Carbon metabolite feedback regulation of leaf photosynthesis and ..

Alterations in photosynthesis, leaf conductance, translocation, and ultrastructure

Cotton Leaf Photosynthesis and Carbon Metabolism.

Respiration refers to the metabolism of oxygen and the release of carbon dioxide. In it is a positive term, a process vital to life. But photorespiration is an entirely negative term because it represents a severe loss to the process of using light energy in photosynthetic organisms to fix carbon for subsequent carbohydrate synthesis. By leading to the loss of up to half of the carbon that has been fixed at the expense of light energy, photorespiration undoes the work of photosynthesis.

It is also important to develop the potential photosynthetic capacity of non-leaf green organs.

Cotton leaf photosynthesis and carbon metabolism

[27]Bondada B R, Oosterhuis D M, Murphy J B, Kim K S. Effect of water stress on the epicuticular wax composition and ultrastructure of cotton leaf, bract, and boll. Environ Exp Bot, 1996, 36:61–69

On the contribution of panicle photosynthesis to grain yield in rice plants.

[15]Tambussi E A, Bort J, Guiamet J J, Nogues S, Araus J L. The photosynthetic role of ears in C3 cereals:metabolism, water use efficiency and contribution to grain yield. Plant Sci, 2007, 26:1–16

Chlorophylls and carotenoids: pigments of photosynthetic biomembranes.


Cotton leaf photosynthesis and carbon metabolism.

The connection to hot and dry conditions comes from the fact that all the plants will close their stomata in hot and dry weather to conserve moisture, and the continuing fixation of carbon from the air drops the CO2 dramatically from the atmospheric concentration of nominally 380 ppm (2004 value). If the CO2 compensation point is lower on the above scale, the plant can operate in hotter and dryer conditions. The limits are placed by the fact that begins to fix oxygen rather than CO2, undoing the work of photosynthesis. C4 plants shield their rubisco from the oxygen, so can operate all the way down to essentially zero CO2 without the onset of photorespiration.

Cotton Leaf Photosynthesis and Carbon ..

Theoretical responses of C3 and C4 photosynthesis to rising atmospheric carbon dioxide (a); and identification of biochemical limitations associated with feedback inhibition in the photosynthetic response of C3 species to rising CO2 (b). Adapted from Sage and Coleman, . With permission from US Government.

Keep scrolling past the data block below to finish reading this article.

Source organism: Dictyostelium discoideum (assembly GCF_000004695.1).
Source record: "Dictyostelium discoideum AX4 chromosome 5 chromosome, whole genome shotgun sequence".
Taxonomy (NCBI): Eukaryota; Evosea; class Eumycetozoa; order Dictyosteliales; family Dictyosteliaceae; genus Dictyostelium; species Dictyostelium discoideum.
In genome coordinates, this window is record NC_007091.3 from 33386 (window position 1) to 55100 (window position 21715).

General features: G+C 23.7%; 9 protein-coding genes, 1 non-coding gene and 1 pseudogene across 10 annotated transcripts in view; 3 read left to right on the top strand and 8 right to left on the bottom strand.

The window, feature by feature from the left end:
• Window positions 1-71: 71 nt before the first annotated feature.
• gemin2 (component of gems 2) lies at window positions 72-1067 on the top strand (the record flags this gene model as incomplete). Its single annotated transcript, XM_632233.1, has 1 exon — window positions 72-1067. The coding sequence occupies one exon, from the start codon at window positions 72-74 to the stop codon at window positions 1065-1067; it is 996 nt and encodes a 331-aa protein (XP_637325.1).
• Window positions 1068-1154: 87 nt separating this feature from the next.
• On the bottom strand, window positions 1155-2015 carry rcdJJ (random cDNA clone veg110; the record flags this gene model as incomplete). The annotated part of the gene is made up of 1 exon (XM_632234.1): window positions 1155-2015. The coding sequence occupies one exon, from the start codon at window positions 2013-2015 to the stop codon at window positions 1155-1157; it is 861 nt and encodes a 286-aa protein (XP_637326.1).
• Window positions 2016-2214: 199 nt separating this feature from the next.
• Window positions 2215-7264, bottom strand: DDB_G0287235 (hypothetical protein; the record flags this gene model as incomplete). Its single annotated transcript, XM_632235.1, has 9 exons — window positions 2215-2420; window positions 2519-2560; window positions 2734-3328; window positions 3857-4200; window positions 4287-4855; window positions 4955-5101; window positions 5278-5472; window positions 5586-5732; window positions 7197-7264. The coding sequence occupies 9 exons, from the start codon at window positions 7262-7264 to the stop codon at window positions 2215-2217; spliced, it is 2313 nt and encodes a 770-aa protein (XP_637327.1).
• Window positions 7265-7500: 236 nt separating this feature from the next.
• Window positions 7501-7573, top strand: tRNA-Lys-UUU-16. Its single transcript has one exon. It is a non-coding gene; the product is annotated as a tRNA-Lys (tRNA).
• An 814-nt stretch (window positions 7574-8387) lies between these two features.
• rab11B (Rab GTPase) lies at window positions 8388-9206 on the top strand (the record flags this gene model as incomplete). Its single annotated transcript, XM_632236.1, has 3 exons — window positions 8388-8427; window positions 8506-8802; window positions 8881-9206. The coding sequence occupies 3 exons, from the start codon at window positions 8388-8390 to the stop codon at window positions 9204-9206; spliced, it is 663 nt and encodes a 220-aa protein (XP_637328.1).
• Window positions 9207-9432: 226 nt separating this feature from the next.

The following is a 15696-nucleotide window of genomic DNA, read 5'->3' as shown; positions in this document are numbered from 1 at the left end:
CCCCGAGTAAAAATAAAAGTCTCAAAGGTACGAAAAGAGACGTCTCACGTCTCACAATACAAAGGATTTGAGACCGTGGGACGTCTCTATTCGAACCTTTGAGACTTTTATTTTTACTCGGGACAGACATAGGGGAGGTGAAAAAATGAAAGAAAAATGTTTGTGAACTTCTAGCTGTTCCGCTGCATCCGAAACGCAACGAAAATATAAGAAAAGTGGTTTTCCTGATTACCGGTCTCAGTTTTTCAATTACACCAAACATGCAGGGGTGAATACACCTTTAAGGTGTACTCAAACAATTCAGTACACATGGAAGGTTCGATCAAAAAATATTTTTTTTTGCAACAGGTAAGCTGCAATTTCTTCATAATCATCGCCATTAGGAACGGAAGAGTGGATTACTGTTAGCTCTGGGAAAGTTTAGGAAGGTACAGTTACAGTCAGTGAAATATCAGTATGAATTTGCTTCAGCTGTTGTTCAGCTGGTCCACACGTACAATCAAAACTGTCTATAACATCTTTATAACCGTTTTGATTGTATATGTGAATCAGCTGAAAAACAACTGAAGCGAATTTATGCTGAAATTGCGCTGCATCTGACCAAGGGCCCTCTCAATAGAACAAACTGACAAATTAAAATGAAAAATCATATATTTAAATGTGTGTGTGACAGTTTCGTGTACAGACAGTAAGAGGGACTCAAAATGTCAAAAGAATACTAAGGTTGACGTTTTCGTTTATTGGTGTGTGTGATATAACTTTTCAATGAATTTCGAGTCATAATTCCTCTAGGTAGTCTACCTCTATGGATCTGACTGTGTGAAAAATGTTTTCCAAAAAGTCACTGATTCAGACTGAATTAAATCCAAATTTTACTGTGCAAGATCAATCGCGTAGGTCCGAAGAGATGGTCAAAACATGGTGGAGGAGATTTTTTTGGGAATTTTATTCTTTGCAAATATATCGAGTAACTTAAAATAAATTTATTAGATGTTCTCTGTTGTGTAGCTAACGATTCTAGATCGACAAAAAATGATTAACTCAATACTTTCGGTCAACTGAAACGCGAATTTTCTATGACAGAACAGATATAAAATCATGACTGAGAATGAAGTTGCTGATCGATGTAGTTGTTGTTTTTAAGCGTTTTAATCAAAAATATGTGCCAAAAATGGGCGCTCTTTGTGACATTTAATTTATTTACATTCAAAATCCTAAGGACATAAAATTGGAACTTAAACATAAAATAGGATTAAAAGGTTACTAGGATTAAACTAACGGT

related to photosynthesis specially carbon fixation were ..

N2 - The effect of long-term exposure to elevated levels of CO2 on biomass partitioning, net photosynthesis and starch metabolism was examined in cotton. Plants were grown under controlled conditions at 350, 675 and 1000 μl l-1 CO2. Plants grown at 675 and 1000 μl l-1 had 72% and 115% more dry weight respectively than plants grown at 350 μl l-1. Increases in weight were partially due to corresponding increases in leaf starch. CO2 enrichment also caused a decrease in chlorophyll concentration and a change in the chlorophyll a/b ratio. High CO2 grown plants had lower photosynthetic capacity than 350 μl l-1 grown plants when measured at each CO2 concentration. Reduced photosynthetic rates were correlated with high internal (non-stomatal) resistances and higher starch levels. It is suggested that carbohydrate accumulation causes a decline in photosynthesis by feedback inhibition and/or physical damage at the chloroplast level.

on photosynthesis and general carbon metabolism ..

AB - The effect of long-term exposure to elevated levels of CO2 on biomass partitioning, net photosynthesis and starch metabolism was examined in cotton. Plants were grown under controlled conditions at 350, 675 and 1000 μl l-1 CO2. Plants grown at 675 and 1000 μl l-1 had 72% and 115% more dry weight respectively than plants grown at 350 μl l-1. Increases in weight were partially due to corresponding increases in leaf starch. CO2 enrichment also caused a decrease in chlorophyll concentration and a change in the chlorophyll a/b ratio. High CO2 grown plants had lower photosynthetic capacity than 350 μl l-1 grown plants when measured at each CO2 concentration. Reduced photosynthetic rates were correlated with high internal (non-stomatal) resistances and higher starch levels. It is suggested that carbohydrate accumulation causes a decline in photosynthesis by feedback inhibition and/or physical damage at the chloroplast level.